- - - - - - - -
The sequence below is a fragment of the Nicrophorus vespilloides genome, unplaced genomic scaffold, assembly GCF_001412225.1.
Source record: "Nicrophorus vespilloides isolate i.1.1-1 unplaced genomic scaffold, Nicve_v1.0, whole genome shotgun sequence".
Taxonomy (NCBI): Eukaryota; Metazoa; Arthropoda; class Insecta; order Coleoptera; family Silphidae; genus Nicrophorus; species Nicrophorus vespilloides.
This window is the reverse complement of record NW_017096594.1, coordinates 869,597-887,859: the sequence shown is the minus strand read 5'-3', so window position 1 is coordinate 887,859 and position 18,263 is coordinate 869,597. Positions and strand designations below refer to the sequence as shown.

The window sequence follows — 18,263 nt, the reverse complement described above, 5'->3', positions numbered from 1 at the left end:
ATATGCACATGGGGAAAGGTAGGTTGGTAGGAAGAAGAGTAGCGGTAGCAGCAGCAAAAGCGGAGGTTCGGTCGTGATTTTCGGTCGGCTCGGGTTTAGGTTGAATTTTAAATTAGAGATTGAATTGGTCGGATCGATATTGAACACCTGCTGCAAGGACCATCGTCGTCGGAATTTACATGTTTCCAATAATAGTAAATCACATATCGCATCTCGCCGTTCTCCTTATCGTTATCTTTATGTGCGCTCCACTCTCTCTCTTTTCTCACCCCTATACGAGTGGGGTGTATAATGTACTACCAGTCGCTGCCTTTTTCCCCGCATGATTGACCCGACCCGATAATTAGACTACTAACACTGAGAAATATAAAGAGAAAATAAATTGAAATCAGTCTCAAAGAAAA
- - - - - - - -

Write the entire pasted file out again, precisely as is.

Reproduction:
The sequence below is a fragment of the Nicrophorus vespilloides genome, unplaced genomic scaffold, assembly GCF_001412225.1.
Source record: "Nicrophorus vespilloides isolate i.1.1-1 unplaced genomic scaffold, Nicve_v1.0, whole genome shotgun sequence".
Taxonomy (NCBI): Eukaryota; Metazoa; Arthropoda; class Insecta; order Coleoptera; family Silphidae; genus Nicrophorus; species Nicrophorus vespilloides.
This window is the reverse complement of record NW_017096594.1, coordinates 869,597-887,859: the sequence shown is the minus strand read 5'-3', so window position 1 is coordinate 887,859 and position 18,263 is coordinate 869,597. Positions and strand designations below refer to the sequence as shown.

The window sequence follows — 18,263 nt, the reverse complement described above, 5'->3', positions numbered from 1 at the left end:
ATATGCACATGGGGAAAGGTAGGTTGGTAGGAAGAAGAGTAGCGGTAGCAGCAGCAAAAGCGGAGGTTCGGTCGTGATTTTCGGTCGGCTCGGGTTTAGGTTGAATTTTAAATTAGAGATTGAATTGGTCGGATCGATATTGAACACCTGCTGCAAGGACCATCGTCGTCGGAATTTACATGTTTCCAATAATAGTAAATCACATATCGCATCTCGCCGTTCTCCTTATCGTTATCTTTATGTGCGCTCCACTCTCTCTCTTTTCTCACCCCTATACGAGTGGGGTGTATAATGTACTACCAGTCGCTGCCTTTTTCCCCGCATGATTGACCCGACCCGATAATTAGACTACTAACACTGAGAAATATAAAGAGAAAATAAATTGAAATCAGTCTCAAAGAAAA